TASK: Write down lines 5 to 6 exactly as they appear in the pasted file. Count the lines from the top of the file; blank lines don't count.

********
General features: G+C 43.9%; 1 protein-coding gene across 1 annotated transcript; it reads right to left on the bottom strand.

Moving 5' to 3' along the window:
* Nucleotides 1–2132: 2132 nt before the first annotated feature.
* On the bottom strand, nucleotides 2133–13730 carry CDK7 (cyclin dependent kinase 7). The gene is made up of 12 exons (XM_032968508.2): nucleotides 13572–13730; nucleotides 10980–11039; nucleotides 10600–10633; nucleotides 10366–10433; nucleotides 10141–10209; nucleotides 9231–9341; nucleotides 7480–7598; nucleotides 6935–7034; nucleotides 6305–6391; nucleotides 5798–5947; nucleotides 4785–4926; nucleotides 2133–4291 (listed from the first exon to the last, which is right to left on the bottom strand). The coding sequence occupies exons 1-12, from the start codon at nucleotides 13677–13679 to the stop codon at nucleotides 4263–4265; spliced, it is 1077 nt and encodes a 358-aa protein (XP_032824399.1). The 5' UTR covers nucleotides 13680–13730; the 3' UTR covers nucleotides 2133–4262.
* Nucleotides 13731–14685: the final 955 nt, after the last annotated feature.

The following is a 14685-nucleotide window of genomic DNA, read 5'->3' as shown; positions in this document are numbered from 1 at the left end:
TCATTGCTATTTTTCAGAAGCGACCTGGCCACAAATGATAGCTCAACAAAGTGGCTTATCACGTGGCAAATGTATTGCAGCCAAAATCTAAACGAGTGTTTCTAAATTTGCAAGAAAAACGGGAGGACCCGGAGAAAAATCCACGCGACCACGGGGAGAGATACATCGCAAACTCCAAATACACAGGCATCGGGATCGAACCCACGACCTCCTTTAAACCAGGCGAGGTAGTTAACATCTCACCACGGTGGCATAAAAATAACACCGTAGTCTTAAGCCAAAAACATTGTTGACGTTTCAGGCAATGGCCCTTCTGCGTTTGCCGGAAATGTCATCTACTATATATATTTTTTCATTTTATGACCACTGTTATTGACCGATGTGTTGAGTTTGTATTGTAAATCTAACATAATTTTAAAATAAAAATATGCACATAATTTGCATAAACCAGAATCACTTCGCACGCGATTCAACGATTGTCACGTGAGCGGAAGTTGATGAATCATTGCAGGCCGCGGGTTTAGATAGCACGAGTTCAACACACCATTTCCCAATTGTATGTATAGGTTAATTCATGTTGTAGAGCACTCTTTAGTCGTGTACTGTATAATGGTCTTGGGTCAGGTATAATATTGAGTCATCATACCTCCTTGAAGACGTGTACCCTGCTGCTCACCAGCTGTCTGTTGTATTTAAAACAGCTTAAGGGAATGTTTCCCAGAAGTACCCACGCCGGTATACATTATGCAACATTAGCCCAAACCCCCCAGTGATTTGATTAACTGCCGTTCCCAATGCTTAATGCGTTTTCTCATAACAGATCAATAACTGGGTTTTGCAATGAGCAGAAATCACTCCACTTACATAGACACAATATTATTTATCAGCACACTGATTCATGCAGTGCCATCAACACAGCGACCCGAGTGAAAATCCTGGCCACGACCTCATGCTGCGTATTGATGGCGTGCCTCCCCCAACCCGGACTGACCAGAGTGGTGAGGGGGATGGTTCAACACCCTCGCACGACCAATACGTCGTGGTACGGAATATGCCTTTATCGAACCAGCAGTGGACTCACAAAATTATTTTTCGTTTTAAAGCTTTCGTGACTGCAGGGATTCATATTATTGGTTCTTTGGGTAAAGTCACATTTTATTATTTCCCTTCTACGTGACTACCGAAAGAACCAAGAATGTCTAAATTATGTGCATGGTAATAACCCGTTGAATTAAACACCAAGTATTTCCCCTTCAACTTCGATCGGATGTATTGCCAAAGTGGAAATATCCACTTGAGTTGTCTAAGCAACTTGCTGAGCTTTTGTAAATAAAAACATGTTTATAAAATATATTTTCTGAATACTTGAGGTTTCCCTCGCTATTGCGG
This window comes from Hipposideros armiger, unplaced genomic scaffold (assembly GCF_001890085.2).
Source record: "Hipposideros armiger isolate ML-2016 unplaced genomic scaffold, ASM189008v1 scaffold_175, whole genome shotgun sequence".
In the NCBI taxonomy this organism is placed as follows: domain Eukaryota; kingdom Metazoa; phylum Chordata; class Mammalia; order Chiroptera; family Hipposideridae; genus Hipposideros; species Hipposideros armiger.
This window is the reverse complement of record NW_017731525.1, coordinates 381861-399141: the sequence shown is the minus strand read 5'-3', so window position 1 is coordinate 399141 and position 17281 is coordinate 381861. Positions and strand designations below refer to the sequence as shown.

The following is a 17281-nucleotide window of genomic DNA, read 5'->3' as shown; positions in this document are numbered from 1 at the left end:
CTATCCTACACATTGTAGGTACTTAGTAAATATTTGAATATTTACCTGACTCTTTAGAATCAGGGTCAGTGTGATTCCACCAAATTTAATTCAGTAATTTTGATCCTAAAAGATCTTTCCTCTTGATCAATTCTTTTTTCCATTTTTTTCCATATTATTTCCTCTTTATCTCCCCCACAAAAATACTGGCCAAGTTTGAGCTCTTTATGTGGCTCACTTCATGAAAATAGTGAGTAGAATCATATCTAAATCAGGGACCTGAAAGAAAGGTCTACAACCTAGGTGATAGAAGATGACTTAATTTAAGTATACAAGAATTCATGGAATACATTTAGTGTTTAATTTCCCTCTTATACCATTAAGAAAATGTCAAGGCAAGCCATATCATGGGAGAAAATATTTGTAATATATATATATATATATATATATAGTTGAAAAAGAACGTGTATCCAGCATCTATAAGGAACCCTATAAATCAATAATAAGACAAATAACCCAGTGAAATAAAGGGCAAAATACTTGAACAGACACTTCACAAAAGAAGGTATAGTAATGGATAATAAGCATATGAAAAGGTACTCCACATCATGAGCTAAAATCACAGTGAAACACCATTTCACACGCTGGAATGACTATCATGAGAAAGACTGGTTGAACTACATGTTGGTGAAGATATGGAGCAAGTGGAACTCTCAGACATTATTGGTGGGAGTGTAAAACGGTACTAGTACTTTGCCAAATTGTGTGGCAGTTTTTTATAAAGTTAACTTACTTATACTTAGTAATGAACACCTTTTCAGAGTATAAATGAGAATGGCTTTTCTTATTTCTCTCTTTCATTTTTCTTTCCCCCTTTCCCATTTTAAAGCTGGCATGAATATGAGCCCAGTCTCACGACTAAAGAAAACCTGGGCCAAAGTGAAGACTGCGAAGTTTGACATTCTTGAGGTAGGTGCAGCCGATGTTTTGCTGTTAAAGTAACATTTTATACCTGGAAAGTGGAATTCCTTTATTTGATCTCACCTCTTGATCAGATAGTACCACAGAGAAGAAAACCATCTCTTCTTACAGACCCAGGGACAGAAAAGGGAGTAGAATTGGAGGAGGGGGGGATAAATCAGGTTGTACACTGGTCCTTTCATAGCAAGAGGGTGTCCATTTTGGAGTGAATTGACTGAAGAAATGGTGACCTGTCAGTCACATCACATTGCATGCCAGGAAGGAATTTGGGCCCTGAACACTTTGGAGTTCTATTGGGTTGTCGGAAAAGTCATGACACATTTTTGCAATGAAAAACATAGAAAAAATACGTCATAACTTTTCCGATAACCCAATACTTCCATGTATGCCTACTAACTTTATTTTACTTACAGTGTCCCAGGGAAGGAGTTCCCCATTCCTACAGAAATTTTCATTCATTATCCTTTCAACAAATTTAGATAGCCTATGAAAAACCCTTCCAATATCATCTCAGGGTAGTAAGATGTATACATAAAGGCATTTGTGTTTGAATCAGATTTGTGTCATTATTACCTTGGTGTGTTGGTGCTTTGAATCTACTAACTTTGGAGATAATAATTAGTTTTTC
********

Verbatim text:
* Nucleotides 13731–14685: the final 955 nt, after the last annotated feature.

The following is a 14685-nucleotide window of genomic DNA, read 5'->3' as shown; positions in this document are numbered from 1 at the left end: